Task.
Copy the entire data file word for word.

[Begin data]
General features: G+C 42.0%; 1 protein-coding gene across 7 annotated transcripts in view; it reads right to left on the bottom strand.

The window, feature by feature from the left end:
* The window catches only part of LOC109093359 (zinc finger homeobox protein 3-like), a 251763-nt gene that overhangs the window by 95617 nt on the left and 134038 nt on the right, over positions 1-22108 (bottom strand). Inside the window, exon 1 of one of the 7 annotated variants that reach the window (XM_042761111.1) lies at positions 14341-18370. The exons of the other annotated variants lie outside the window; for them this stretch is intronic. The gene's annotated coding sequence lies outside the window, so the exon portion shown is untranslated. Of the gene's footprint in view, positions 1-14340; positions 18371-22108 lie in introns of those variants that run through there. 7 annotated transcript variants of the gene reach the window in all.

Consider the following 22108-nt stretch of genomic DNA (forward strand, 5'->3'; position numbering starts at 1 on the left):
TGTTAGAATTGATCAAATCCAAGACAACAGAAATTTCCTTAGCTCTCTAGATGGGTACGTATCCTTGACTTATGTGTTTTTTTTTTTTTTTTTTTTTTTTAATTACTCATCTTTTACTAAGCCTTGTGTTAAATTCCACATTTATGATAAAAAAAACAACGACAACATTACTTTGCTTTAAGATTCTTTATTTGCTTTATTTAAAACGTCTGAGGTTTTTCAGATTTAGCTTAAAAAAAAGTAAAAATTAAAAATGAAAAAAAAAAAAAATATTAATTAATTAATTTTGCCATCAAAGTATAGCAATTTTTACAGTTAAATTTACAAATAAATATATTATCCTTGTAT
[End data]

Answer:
General features: G+C 42.0%; 1 protein-coding gene across 7 annotated transcripts in view; it reads right to left on the bottom strand.

The window, feature by feature from the left end:
* The window catches only part of LOC109093359 (zinc finger homeobox protein 3-like), a 251763-nt gene that overhangs the window by 95617 nt on the left and 134038 nt on the right, over positions 1-22108 (bottom strand). Inside the window, exon 1 of one of the 7 annotated variants that reach the window (XM_042761111.1) lies at positions 14341-18370. The exons of the other annotated variants lie outside the window; for them this stretch is intronic. The gene's annotated coding sequence lies outside the window, so the exon portion shown is untranslated. Of the gene's footprint in view, positions 1-14340; positions 18371-22108 lie in introns of those variants that run through there. 7 annotated transcript variants of the gene reach the window in all.

Consider the following 22108-nt stretch of genomic DNA (forward strand, 5'->3'; position numbering starts at 1 on the left):
TGTTAGAATTGATCAAATCCAAGACAACAGAAATTTCCTTAGCTCTCTAGATGGGTACGTATCCTTGACTTATGTGTTTTTTTTTTTTTTTTTTTTTTTTAATTACTCATCTTTTACTAAGCCTTGTGTTAAATTCCACATTTATGATAAAAAAAACAACGACAACATTACTTTGCTTTAAGATTCTTTATTTGCTTTATTTAAAACGTCTGAGGTTTTTCAGATTTAGCTTAAAAAAAAGTAAAAATTAAAAATGAAAAAAAAAAAAAATATTAATTAATTAATTTTGCCATCAAAGTATAGCAATTTTTACAGTTAAATTTACAAATAAATATATTATCCTTGTAT